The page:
- Employment benefits
- Life and health insurance
- Wills and trusts
- Business valuations
You can use these documents to value your assets, find hidden funds or property, and monitor for changes. After the separation, you should regularly check your credit report to make sure your spouse hasn’t added additional debt under your name.
Freeze All Joint Bank Accounts
Even after separation, you’re on the hook for any debt your ex-spouse racks up on joint accounts. Instead of keeping joint credit cards with the verbal agreement to pay your share, split the debt, open separate accounts, and close the joint account. Your ex’s financial troubles will no longer be your problem.
If you have money in joint checking, transfer half the funds into a separate account and reroute your direct deposits to your new account. One of the most common causes of drama during a divorce is when one spouse takes all the money from the joint bank account, leaving the other person without access to their own funds.
Make a Tax Preparation Plan
When dividing your marital belongings, you should consider the tax implications of claiming certain property from your former spouse. For example, the tax implications of receiving retirement accounts vary depending on the principal residence, meaning the value of an asset could be much lower for one spouse because of future taxes.
Alimony is another thing that many ex-couples don’t realize taxes affect. The spouse providing alimony has to pay a specific amount to the IRS, meaning the receiving spouse might get less spousal support than expected. It’s also important to note that the year your divorce finalizes is the year you must file taxes separately.
Know Your State Laws
In some states, including Texas, Wisconsin, and Washington, the division of marital possessions usually must be equal no matter who actually purchased the property. In states that mandate equitable distribution, the spouses split marital property fairly but not necessarily equally.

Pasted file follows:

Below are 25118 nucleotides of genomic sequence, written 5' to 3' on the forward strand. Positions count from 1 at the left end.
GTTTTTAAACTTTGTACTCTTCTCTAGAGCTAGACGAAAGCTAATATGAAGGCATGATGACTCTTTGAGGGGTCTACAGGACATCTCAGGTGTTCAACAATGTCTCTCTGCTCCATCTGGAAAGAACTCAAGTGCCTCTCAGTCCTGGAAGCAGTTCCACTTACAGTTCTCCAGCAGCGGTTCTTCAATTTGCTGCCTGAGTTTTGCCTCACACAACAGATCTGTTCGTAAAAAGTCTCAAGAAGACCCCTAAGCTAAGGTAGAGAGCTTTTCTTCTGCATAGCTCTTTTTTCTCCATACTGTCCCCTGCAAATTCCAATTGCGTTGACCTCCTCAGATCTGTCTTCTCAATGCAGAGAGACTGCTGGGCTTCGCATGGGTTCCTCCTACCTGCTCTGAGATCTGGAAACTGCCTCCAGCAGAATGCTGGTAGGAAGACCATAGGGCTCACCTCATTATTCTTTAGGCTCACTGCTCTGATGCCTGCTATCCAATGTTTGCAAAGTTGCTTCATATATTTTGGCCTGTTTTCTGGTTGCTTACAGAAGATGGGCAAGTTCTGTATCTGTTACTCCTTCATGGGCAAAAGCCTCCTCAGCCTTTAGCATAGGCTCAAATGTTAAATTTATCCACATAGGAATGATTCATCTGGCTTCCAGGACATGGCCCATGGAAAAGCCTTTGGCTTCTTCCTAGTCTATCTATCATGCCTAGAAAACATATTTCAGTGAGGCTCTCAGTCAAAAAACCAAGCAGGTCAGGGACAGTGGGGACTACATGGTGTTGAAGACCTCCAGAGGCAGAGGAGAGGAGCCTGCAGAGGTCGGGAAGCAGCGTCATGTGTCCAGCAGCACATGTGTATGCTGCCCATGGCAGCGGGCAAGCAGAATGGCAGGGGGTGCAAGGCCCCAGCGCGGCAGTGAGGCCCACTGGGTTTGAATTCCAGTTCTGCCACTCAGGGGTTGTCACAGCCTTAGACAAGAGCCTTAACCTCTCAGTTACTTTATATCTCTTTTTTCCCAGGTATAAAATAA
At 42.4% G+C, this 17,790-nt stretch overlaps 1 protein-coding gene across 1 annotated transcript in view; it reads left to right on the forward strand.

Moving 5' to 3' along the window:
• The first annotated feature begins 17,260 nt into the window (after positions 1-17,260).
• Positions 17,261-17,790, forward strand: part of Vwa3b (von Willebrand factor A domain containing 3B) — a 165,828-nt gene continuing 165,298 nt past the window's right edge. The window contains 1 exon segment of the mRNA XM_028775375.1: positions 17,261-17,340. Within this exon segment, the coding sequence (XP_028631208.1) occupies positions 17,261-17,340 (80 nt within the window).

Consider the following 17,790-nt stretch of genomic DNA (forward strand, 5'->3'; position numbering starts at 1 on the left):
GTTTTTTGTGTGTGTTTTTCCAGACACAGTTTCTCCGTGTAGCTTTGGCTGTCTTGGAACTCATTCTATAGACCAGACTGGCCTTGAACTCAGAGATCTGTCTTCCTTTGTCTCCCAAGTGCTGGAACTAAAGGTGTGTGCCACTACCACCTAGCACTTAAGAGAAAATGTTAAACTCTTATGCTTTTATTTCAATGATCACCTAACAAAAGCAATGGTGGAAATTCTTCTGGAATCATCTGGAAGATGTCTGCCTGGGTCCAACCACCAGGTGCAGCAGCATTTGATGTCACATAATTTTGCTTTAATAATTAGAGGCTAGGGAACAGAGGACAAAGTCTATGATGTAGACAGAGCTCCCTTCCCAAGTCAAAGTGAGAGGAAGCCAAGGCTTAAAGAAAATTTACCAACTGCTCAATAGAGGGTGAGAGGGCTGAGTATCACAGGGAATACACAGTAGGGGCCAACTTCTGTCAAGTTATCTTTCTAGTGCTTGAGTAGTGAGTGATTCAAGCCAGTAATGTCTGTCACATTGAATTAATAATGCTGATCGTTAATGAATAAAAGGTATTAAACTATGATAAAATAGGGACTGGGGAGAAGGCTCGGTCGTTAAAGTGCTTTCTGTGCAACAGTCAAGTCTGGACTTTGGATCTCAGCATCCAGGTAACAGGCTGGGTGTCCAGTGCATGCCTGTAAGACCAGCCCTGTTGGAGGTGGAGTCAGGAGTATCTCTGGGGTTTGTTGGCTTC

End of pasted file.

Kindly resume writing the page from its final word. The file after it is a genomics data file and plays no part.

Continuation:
Before assuming who gets the house or money in a divorce, research how your state’s laws handle property division. For further assistance, contact a family law firm and get in touch with an attorney who can walk you through the specifics of divorce proceedings in your area.
Hire an Experienced Family Law Attorney
A good attorney can help you separate property fairly in a divorce. If your ex-spouse empties your joint savings account, takes control of your retirement assets, or accrues large debt in anticipation of the divorce, an experienced divorce attorney can help you rework the settlement accordingly and gain access to funds for living and legal expenses.
Family law attorneys can also assist you with child support and alimony, helping you identify costs that spousal support should cover. Many parents forget to include extracurricular activities, such as sports equipment, and college funds. They might have to return to court to fight for extra coverage for those child support expenses.
How Is Debt Split in the Divorce Process?
When the court is deciding how to split debt between spouses, it often takes into account the assets and debts each partner brought into the union. However, some states require an equal split of marital property no matter the underlying circumstances. A prenuptial agreement can also affect how much debt goes to each person.
The debt you and your spouse accrued during your marriage is still both of your responsibilities. Even if one spouse agrees to pay the debt, the collectors will go after you and your spouse if the payments stop for any reason.
If your ex stops paying the debt as agreed, you can petition the court to enforce the agreement. The consequences of not paying an assigned debt include fines and jail time. Even if you end up paying the debt with your income, you can ask for reimbursement in court.
Can Your Spouse Get Your IRA in a Divorce?
IRAs are marital assets, meaning you and your spouse will have to include them when splitting the property acquired during your marriage. Even if you opened the IRA before the union, any contributions you made during matrimony will be subject to division during divorce.
When deciding how to split an IRA, the court considers factors such as:
- The length of the marriage
- When the spouse opened the IRA
- The contributions of both parties
- The incomes of both parties
The process for splitting an IRA between partners is known as a “transfer incident to divorce,” which is documentation that details how the funds will be divided. The party receiving a split of the IRA must open their own account to accept the funds.
Get Professional Assistance With Safeguarding Your Family’s Money
We’ve reached the conclusion of our article on how to protect your money during divorce, and hopefully you feel more confident in the face of one of the most difficult life events. At Blake Harris Law, we go above and beyond to defend your assets in any legal situation, whether from lawsuits or relentless creditors.
To begin safeguarding your financial future, contact our law firm at 786-559-1209 or fill out our online form.